Observe Animal Behavior Like a Zoo Scientist! - Published by the Piedmont Post

Wilson Sherman, Program Manager of Community Engagement and Belonging at Oakland Zoo
June 4, 2024

Field trip group making behaviorial observations at flamingo habitat

Have you ever wondered what skills you need to work with animals at the Zoo? Zookeepers and veterinarians are skilled in making careful observations. An observation is when we gather information through our senses, such as seeing, hearing, or smelling. Making observations is an important part of being a scientist.

The animals who live at the Zoo can’t talk, so zookeepers and veterinarians carefully observe what the animals are doing (their behavior) to ensure their happiness and health. When we observe animals engaging with fun things in their habitat, eating, and resting, we can tell they are healthy and comfortable. If we observe animals sleeping more than usual, not eating their food, or limping, we know they may need help.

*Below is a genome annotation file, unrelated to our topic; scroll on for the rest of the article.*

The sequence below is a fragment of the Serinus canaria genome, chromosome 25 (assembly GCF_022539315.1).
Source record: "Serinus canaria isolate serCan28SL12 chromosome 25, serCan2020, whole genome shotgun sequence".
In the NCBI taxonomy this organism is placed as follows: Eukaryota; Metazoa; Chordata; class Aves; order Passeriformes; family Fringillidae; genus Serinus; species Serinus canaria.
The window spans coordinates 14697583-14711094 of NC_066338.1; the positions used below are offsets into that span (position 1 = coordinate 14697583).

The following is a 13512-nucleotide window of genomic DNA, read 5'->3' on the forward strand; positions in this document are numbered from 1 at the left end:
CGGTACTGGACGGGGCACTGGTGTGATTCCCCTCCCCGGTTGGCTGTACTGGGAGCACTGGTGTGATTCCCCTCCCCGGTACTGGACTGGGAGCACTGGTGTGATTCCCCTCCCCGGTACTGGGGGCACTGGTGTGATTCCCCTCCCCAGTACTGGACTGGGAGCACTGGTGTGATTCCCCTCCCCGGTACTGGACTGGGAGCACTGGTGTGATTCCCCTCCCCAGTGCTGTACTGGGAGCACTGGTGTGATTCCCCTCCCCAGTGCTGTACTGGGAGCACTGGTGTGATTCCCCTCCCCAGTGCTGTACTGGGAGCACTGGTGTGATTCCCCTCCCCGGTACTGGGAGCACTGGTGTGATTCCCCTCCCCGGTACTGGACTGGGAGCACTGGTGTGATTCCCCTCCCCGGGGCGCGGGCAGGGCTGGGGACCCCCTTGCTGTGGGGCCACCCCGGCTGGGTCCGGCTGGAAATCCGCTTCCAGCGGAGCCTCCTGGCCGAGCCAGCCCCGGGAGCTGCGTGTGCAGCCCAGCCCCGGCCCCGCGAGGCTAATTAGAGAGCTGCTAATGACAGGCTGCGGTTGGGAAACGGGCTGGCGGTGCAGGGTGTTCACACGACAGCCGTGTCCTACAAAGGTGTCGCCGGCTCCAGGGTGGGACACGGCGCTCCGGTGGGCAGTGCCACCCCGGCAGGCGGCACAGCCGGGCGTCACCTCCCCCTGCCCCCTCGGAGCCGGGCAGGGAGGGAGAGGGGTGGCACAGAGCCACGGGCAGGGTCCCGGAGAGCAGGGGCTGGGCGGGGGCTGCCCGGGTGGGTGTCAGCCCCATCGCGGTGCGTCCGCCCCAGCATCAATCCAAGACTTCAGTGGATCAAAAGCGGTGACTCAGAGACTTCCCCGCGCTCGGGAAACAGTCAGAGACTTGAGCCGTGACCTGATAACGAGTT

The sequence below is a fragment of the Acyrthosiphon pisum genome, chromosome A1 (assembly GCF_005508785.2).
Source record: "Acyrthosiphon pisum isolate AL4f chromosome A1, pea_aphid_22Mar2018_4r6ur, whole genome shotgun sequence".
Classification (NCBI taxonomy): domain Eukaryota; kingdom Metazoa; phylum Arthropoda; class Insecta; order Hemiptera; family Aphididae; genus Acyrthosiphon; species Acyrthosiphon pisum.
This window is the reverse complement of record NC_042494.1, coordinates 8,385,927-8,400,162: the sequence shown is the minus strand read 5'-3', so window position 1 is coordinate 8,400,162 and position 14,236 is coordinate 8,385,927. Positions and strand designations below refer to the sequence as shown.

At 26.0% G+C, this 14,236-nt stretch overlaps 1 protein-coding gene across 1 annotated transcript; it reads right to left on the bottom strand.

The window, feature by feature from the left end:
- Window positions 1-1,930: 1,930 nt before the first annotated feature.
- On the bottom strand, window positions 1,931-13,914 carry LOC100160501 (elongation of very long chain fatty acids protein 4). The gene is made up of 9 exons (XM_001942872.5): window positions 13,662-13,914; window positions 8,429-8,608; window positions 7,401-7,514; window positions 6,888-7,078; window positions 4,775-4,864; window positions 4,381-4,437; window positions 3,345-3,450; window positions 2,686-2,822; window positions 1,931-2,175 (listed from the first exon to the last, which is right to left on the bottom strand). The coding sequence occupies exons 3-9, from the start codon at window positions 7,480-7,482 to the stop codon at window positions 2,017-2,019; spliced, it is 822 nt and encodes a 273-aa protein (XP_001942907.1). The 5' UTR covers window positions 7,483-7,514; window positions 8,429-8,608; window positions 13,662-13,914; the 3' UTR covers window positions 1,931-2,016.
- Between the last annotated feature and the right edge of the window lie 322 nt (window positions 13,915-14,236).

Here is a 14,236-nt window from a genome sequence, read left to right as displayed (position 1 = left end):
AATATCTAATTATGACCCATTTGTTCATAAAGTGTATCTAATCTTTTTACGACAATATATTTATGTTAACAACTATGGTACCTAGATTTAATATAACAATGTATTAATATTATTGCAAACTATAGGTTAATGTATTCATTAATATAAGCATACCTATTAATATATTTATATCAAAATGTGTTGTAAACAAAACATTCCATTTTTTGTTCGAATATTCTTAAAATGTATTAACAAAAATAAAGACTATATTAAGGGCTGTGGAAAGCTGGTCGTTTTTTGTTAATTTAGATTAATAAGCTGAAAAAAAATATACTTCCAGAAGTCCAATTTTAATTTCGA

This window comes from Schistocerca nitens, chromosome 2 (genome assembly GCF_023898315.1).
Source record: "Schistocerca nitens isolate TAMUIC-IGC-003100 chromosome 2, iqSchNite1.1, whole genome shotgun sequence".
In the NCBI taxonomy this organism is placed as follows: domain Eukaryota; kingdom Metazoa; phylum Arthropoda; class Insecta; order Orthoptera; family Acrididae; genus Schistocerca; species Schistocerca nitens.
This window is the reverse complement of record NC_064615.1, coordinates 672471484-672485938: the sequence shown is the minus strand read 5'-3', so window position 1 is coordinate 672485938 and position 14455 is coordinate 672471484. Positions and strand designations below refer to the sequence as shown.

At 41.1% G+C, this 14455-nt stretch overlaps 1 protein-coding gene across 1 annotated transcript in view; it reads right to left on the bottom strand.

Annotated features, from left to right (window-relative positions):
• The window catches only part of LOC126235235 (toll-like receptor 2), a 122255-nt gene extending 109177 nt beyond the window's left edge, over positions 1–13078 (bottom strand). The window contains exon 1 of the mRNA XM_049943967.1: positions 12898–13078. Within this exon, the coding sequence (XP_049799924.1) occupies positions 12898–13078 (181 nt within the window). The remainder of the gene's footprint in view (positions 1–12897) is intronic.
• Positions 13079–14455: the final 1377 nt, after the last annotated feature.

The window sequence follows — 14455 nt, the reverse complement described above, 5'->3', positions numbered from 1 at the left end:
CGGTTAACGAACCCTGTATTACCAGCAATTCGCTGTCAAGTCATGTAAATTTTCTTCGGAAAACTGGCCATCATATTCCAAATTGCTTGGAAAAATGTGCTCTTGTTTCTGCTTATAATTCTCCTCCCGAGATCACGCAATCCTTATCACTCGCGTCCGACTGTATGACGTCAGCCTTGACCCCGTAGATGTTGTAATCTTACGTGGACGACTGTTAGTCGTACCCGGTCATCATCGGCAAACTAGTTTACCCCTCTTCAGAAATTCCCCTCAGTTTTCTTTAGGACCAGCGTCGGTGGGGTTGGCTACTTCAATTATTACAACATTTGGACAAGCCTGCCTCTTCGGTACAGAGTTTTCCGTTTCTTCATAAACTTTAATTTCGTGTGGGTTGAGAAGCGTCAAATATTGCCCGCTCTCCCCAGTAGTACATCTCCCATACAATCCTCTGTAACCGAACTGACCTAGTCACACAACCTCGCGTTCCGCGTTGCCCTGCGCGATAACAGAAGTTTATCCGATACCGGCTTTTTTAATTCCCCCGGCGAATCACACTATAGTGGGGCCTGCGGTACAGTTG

Zookeepers and veterinarians are scientists because they write down their observations. This allows them to learn how animal behavior changes over time, and detailed observations help us make the best decisions about what the animals need and want.

Oakland Zoo ZooCampers make observations at the Hamadryas baboon habitat

Activity: You can make observations like a zoo scientist, too!

You’ll need a timer, a piece of paper, a pencil, and one animal to observe. This animal could be a pet in your home, a lizard in your yard, or a squirrel at a park. If you can’t find an animal, you can also watch live videos of animals at the Oakland Zoo using our webcams. Pick one animal to watch, set a ten-minute timer, and write down every behavior you observe (zoo scientists call this continuous sampling). Try to write down at least one behavior each minute, even if it’s the same behavior twice. You can also draw a picture. After ten minutes, review your notes. What did the animal do the most? What did they do the least? Do you notice any patterns?

Congratulations! You’re now an animal behavior scientist!